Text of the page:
You’re in an important meeting with your boss and your cell phone rings. You answer it, thinking it could be urgent — and you hear a computerized voice hounding you about your credit card balance.
This kind of automated robo-call to a cell phone is illegal now, but that could be about to change. Bill collectors, the Chamber of Commerce and other industry groups want to lift the ban on robo-calls to cell phones — and there is a bill in Congress to do just that. Although telemarketers will still be banned, any company you have given your cell phone number to could use automated dialers to make “informational” calls to you — whether you want the information or not. And they could keep using your number for years — long after you have stopped doing business with them. Consumer groups and cell-phone users are pushing back, trying to keep cell phones off-limits from spam phone calls, but they will have a hard fight ahead of them.
(PHOTOS: A Photographic History of the Cell Phone)
If you cannot recall ever getting a robo-call on your cell phone, there is a reason: the federal government has prohibited them for the past two decades, or about as long as cell phones have been popular. The logic behind the ban is straightforward. If you get a call on your landline, you do not have to pay for it. But if you get a call on your cell phone — unless you have an unlimited-minutes plan — you are charged. Allowing businesses to make automated calls to cell phones would mean that consumers would have to pay to be dunned by bill collectors or bothered with market research surveys.
There is also a privacy reason for the ban. Cell phones are much more personal than landlines. Users carry them around in their pockets and purses and often bring them to work and to social engagements. A call to a cell phone is generally more intrusive and harder to ignore than one to a home phone.
Industry groups such as the American Bankers Association and the Student Loan Servicing Alliance have thrown their weight behind the Mobile Informational Call Act of 2011, a bill sponsored by Rep. Lee Terry (R-Neb.) that would lift the ban on robo-calls to cell phones. Such groups have been trying to do this for years, but these efforts have taken on a new urgency now that cell phones are starting to replace landlines. More than 90% of Americans have cell phones today — and quarter of all households are cell-phone only. As landlines die off, businesses that rely on telephones to contact people worry that more and more people are escaping their reach. Not surprisingly, lobbyists who are pushing the change are trying to sugarcoat it. It is not about using robo-calls to sell things, they insist, but about providing consumers with information that they need.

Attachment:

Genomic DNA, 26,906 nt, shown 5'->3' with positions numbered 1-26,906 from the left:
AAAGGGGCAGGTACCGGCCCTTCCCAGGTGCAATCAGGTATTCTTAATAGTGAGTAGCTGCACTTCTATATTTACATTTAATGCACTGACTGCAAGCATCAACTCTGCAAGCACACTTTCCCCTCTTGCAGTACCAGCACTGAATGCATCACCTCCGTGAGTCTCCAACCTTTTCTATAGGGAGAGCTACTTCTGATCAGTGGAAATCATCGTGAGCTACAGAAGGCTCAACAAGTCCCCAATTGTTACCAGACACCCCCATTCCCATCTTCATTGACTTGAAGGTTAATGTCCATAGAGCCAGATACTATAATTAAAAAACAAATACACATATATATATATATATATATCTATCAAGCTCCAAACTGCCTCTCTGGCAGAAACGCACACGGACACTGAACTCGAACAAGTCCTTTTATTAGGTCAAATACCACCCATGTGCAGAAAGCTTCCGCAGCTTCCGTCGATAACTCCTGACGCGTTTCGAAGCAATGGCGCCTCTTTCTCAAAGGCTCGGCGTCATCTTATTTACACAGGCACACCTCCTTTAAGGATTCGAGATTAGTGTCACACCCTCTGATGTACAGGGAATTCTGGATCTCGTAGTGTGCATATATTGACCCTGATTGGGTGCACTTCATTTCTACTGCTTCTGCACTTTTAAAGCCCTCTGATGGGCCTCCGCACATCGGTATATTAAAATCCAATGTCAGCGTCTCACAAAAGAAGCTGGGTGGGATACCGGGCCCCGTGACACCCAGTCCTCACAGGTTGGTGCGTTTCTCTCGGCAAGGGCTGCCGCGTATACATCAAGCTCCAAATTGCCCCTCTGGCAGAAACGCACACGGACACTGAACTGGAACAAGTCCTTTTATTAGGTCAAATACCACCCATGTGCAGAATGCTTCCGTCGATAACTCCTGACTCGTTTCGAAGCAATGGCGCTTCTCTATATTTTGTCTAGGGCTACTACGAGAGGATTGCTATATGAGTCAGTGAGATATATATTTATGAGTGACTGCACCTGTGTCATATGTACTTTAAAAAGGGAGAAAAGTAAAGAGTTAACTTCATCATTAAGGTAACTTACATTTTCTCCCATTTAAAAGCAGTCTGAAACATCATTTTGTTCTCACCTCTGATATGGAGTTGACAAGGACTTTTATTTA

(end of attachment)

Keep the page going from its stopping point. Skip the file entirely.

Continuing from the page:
Just think of the important information that the ban is preventing businesses from robo-calling your way, they argue. What if an airline wants to contact you to tell you that it has found your lost luggage? What if the pharmacy wants to tell you that your prescription drug has arrived?
The problem with this argument is that companies are already allowed under current law to contact you with this information — as long as you have given your consent. All the airline and the pharmacist have to do is ask for your permission to (robo-) call. What businesses are trying to do is something different: they are trying to tear down the wall that puts cell phones off limits. The pharmacy that you once gave your phone number to so you could discuss your prescription might decide to robo-call you before every major holiday to let you know that decorations and greeting cards have arrived. Airlines could robo-call to tell you exciting new details about their frequent flyer programs. The group that has the most to gain from lifting the ban is bill collectors — who could robo-call your cell phone repeatedly to provide you with the “information” that they are waiting for your check.
Automated dialing systems have the power to flood the nation’s cell phones with calls at virtually no cost to the businesses that cause the disturbance. Robo-dialers can make more than 10 calls per second or 864,000 a day. If the Mobile and Informational Call Act passes, the National Association of Consumer Advocates warns, “harassing robo-calls on consumer cell phones will become the new norm.” That might be a dream for retailers and debt collectors, but it would be a nightmare for everyone else.